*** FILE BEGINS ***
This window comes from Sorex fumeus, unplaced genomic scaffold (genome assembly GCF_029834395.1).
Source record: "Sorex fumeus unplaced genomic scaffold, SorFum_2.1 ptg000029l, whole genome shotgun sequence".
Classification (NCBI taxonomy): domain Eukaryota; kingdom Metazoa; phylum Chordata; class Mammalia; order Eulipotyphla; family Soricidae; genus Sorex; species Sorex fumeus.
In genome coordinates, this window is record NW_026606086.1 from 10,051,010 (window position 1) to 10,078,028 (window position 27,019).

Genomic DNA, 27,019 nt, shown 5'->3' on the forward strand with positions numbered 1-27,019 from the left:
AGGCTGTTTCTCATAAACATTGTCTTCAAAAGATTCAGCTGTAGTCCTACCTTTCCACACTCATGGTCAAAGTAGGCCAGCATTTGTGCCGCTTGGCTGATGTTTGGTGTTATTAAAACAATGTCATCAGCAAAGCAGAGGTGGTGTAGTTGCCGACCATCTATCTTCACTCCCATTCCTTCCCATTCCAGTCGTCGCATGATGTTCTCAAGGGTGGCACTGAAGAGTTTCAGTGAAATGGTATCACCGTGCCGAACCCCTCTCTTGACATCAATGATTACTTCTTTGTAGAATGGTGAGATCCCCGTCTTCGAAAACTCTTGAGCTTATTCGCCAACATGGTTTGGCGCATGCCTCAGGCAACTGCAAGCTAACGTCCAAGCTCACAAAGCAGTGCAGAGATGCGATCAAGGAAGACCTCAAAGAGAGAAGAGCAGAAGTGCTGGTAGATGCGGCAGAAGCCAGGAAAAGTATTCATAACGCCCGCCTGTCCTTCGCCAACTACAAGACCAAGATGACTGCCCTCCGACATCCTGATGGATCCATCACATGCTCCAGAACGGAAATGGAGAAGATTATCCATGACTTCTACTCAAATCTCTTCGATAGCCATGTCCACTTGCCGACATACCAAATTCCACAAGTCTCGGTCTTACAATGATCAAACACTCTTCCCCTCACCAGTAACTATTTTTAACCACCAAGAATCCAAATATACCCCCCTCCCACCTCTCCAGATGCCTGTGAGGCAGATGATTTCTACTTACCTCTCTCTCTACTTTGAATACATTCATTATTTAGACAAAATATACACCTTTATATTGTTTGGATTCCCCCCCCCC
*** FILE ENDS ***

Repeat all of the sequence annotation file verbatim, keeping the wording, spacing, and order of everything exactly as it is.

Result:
This window comes from Sorex fumeus, unplaced genomic scaffold (genome assembly GCF_029834395.1).
Source record: "Sorex fumeus unplaced genomic scaffold, SorFum_2.1 ptg000029l, whole genome shotgun sequence".
Classification (NCBI taxonomy): domain Eukaryota; kingdom Metazoa; phylum Chordata; class Mammalia; order Eulipotyphla; family Soricidae; genus Sorex; species Sorex fumeus.
In genome coordinates, this window is record NW_026606086.1 from 10,051,010 (window position 1) to 10,078,028 (window position 27,019).

Genomic DNA, 27,019 nt, shown 5'->3' on the forward strand with positions numbered 1-27,019 from the left:
AGGCTGTTTCTCATAAACATTGTCTTCAAAAGATTCAGCTGTAGTCCTACCTTTCCACACTCATGGTCAAAGTAGGCCAGCATTTGTGCCGCTTGGCTGATGTTTGGTGTTATTAAAACAATGTCATCAGCAAAGCAGAGGTGGTGTAGTTGCCGACCATCTATCTTCACTCCCATTCCTTCCCATTCCAGTCGTCGCATGATGTTCTCAAGGGTGGCACTGAAGAGTTTCAGTGAAATGGTATCACCGTGCCGAACCCCTCTCTTGACATCAATGATTACTTCTTTGTAGAATGGTGAGATCCCCGTCTTCGAAAACTCTTGAGCTTATTCGCCAACATGGTTTGGCGCATGCCTCAGGCAACTGCAAGCTAACGTCCAAGCTCACAAAGCAGTGCAGAGATGCGATCAAGGAAGACCTCAAAGAGAGAAGAGCAGAAGTGCTGGTAGATGCGGCAGAAGCCAGGAAAAGTATTCATAACGCCCGCCTGTCCTTCGCCAACTACAAGACCAAGATGACTGCCCTCCGACATCCTGATGGATCCATCACATGCTCCAGAACGGAAATGGAGAAGATTATCCATGACTTCTACTCAAATCTCTTCGATAGCCATGTCCACTTGCCGACATACCAAATTCCACAAGTCTCGGTCTTACAATGATCAAACACTCTTCCCCTCACCAGTAACTATTTTTAACCACCAAGAATCCAAATATACCCCCCTCCCACCTCTCCAGATGCCTGTGAGGCAGATGATTTCTACTTACCTCTCTCTCTACTTTGAATACATTCATTATTTAGACAAAATATACACCTTTATATTGTTTGGATTCCCCCCCCCC